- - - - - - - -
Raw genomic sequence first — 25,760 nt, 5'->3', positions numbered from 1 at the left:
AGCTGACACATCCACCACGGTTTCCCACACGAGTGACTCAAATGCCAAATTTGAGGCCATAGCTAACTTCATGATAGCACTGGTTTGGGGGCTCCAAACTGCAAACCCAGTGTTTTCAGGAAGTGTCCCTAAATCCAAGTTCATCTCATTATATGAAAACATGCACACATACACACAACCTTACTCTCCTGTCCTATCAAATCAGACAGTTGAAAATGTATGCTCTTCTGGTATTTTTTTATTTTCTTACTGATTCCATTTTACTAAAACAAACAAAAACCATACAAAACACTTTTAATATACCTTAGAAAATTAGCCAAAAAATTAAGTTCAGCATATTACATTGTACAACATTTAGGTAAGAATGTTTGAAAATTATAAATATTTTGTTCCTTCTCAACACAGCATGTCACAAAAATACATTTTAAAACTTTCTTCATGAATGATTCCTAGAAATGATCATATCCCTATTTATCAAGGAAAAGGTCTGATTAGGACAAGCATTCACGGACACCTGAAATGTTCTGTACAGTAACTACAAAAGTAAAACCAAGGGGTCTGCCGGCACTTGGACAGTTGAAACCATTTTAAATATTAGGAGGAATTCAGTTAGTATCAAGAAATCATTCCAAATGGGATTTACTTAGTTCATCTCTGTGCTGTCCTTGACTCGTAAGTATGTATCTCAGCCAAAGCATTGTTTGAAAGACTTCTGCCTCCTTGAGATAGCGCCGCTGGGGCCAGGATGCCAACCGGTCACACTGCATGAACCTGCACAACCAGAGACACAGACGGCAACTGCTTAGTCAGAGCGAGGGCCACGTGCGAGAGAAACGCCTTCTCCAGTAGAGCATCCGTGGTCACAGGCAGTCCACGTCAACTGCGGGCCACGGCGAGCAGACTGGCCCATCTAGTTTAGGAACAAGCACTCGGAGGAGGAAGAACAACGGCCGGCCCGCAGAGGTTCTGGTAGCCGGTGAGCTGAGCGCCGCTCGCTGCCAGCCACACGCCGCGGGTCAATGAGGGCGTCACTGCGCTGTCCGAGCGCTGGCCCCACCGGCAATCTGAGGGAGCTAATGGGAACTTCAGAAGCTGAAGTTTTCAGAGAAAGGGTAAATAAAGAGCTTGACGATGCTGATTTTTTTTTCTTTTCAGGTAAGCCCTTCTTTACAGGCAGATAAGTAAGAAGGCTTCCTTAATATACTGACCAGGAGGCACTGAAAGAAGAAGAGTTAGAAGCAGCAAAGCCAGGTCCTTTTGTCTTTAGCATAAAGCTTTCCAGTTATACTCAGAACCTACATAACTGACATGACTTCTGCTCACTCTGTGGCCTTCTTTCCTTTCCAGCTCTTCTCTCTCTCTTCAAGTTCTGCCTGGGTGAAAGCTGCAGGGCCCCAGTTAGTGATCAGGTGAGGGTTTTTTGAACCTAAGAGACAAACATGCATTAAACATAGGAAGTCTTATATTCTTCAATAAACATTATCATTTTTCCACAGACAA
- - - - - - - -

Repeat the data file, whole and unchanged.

Raw genomic sequence first — 25,760 nt, 5'->3', positions numbered from 1 at the left:
AGCTGACACATCCACCACGGTTTCCCACACGAGTGACTCAAATGCCAAATTTGAGGCCATAGCTAACTTCATGATAGCACTGGTTTGGGGGCTCCAAACTGCAAACCCAGTGTTTTCAGGAAGTGTCCCTAAATCCAAGTTCATCTCATTATATGAAAACATGCACACATACACACAACCTTACTCTCCTGTCCTATCAAATCAGACAGTTGAAAATGTATGCTCTTCTGGTATTTTTTTATTTTCTTACTGATTCCATTTTACTAAAACAAACAAAAACCATACAAAACACTTTTAATATACCTTAGAAAATTAGCCAAAAAATTAAGTTCAGCATATTACATTGTACAACATTTAGGTAAGAATGTTTGAAAATTATAAATATTTTGTTCCTTCTCAACACAGCATGTCACAAAAATACATTTTAAAACTTTCTTCATGAATGATTCCTAGAAATGATCATATCCCTATTTATCAAGGAAAAGGTCTGATTAGGACAAGCATTCACGGACACCTGAAATGTTCTGTACAGTAACTACAAAAGTAAAACCAAGGGGTCTGCCGGCACTTGGACAGTTGAAACCATTTTAAATATTAGGAGGAATTCAGTTAGTATCAAGAAATCATTCCAAATGGGATTTACTTAGTTCATCTCTGTGCTGTCCTTGACTCGTAAGTATGTATCTCAGCCAAAGCATTGTTTGAAAGACTTCTGCCTCCTTGAGATAGCGCCGCTGGGGCCAGGATGCCAACCGGTCACACTGCATGAACCTGCACAACCAGAGACACAGACGGCAACTGCTTAGTCAGAGCGAGGGCCACGTGCGAGAGAAACGCCTTCTCCAGTAGAGCATCCGTGGTCACAGGCAGTCCACGTCAACTGCGGGCCACGGCGAGCAGACTGGCCCATCTAGTTTAGGAACAAGCACTCGGAGGAGGAAGAACAACGGCCGGCCCGCAGAGGTTCTGGTAGCCGGTGAGCTGAGCGCCGCTCGCTGCCAGCCACACGCCGCGGGTCAATGAGGGCGTCACTGCGCTGTCCGAGCGCTGGCCCCACCGGCAATCTGAGGGAGCTAATGGGAACTTCAGAAGCTGAAGTTTTCAGAGAAAGGGTAAATAAAGAGCTTGACGATGCTGATTTTTTTTTCTTTTCAGGTAAGCCCTTCTTTACAGGCAGATAAGTAAGAAGGCTTCCTTAATATACTGACCAGGAGGCACTGAAAGAAGAAGAGTTAGAAGCAGCAAAGCCAGGTCCTTTTGTCTTTAGCATAAAGCTTTCCAGTTATACTCAGAACCTACATAACTGACATGACTTCTGCTCACTCTGTGGCCTTCTTTCCTTTCCAGCTCTTCTCTCTCTCTTCAAGTTCTGCCTGGGTGAAAGCTGCAGGGCCCCAGTTAGTGATCAGGTGAGGGTTTTTTGAACCTAAGAGACAAACATGCATTAAACATAGGAAGTCTTATATTCTTCAATAAACATTATCATTTTTCCACAGACAA